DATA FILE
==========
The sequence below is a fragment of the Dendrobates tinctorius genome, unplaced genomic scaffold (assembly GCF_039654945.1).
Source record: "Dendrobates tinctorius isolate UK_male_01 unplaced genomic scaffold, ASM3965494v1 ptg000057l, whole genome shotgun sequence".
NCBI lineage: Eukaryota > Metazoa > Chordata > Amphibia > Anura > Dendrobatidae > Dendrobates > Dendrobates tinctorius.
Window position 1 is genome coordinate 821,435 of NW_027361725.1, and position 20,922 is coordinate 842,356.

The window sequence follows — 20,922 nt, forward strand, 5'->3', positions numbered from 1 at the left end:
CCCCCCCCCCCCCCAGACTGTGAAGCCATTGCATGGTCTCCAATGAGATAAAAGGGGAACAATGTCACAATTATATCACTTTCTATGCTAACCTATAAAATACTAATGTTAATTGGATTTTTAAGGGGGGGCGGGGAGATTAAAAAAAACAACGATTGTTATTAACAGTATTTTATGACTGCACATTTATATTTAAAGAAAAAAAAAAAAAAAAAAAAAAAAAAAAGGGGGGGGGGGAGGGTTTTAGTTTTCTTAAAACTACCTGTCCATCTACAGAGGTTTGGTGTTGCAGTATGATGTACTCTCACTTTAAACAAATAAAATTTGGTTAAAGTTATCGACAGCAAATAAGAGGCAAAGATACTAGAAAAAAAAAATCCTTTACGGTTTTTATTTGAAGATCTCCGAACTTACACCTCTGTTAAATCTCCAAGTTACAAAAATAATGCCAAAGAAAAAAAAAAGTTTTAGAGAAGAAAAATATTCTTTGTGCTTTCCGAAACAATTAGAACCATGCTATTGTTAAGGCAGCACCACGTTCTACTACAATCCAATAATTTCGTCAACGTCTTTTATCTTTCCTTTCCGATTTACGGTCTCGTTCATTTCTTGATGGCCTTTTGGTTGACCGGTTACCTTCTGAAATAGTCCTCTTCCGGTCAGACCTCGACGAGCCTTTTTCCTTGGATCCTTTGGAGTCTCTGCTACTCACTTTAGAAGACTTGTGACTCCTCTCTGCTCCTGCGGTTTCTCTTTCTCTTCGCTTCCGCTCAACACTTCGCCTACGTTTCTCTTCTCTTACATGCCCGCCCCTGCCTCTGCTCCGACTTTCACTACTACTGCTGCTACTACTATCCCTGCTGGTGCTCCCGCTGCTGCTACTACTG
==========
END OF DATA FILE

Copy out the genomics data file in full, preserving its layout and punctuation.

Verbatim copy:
The sequence below is a fragment of the Dendrobates tinctorius genome, unplaced genomic scaffold (assembly GCF_039654945.1).
Source record: "Dendrobates tinctorius isolate UK_male_01 unplaced genomic scaffold, ASM3965494v1 ptg000057l, whole genome shotgun sequence".
NCBI lineage: Eukaryota > Metazoa > Chordata > Amphibia > Anura > Dendrobatidae > Dendrobates > Dendrobates tinctorius.
Window position 1 is genome coordinate 821,435 of NW_027361725.1, and position 20,922 is coordinate 842,356.

The window sequence follows — 20,922 nt, forward strand, 5'->3', positions numbered from 1 at the left end:
CCCCCCCCCCCCCCAGACTGTGAAGCCATTGCATGGTCTCCAATGAGATAAAAGGGGAACAATGTCACAATTATATCACTTTCTATGCTAACCTATAAAATACTAATGTTAATTGGATTTTTAAGGGGGGGCGGGGAGATTAAAAAAAACAACGATTGTTATTAACAGTATTTTATGACTGCACATTTATATTTAAAGAAAAAAAAAAAAAAAAAAAAAAAAAAAAGGGGGGGGGGGAGGGTTTTAGTTTTCTTAAAACTACCTGTCCATCTACAGAGGTTTGGTGTTGCAGTATGATGTACTCTCACTTTAAACAAATAAAATTTGGTTAAAGTTATCGACAGCAAATAAGAGGCAAAGATACTAGAAAAAAAAAATCCTTTACGGTTTTTATTTGAAGATCTCCGAACTTACACCTCTGTTAAATCTCCAAGTTACAAAAATAATGCCAAAGAAAAAAAAAAGTTTTAGAGAAGAAAAATATTCTTTGTGCTTTCCGAAACAATTAGAACCATGCTATTGTTAAGGCAGCACCACGTTCTACTACAATCCAATAATTTCGTCAACGTCTTTTATCTTTCCTTTCCGATTTACGGTCTCGTTCATTTCTTGATGGCCTTTTGGTTGACCGGTTACCTTCTGAAATAGTCCTCTTCCGGTCAGACCTCGACGAGCCTTTTTCCTTGGATCCTTTGGAGTCTCTGCTACTCACTTTAGAAGACTTGTGACTCCTCTCTGCTCCTGCGGTTTCTCTTTCTCTTCGCTTCCGCTCAACACTTCGCCTACGTTTCTCTTCTCTTACATGCCCGCCCCTGCCTCTGCTCCGACTTTCACTACTACTGCTGCTACTACTATCCCTGCTGGTGCTCCCGCTGCTGCTACTACTG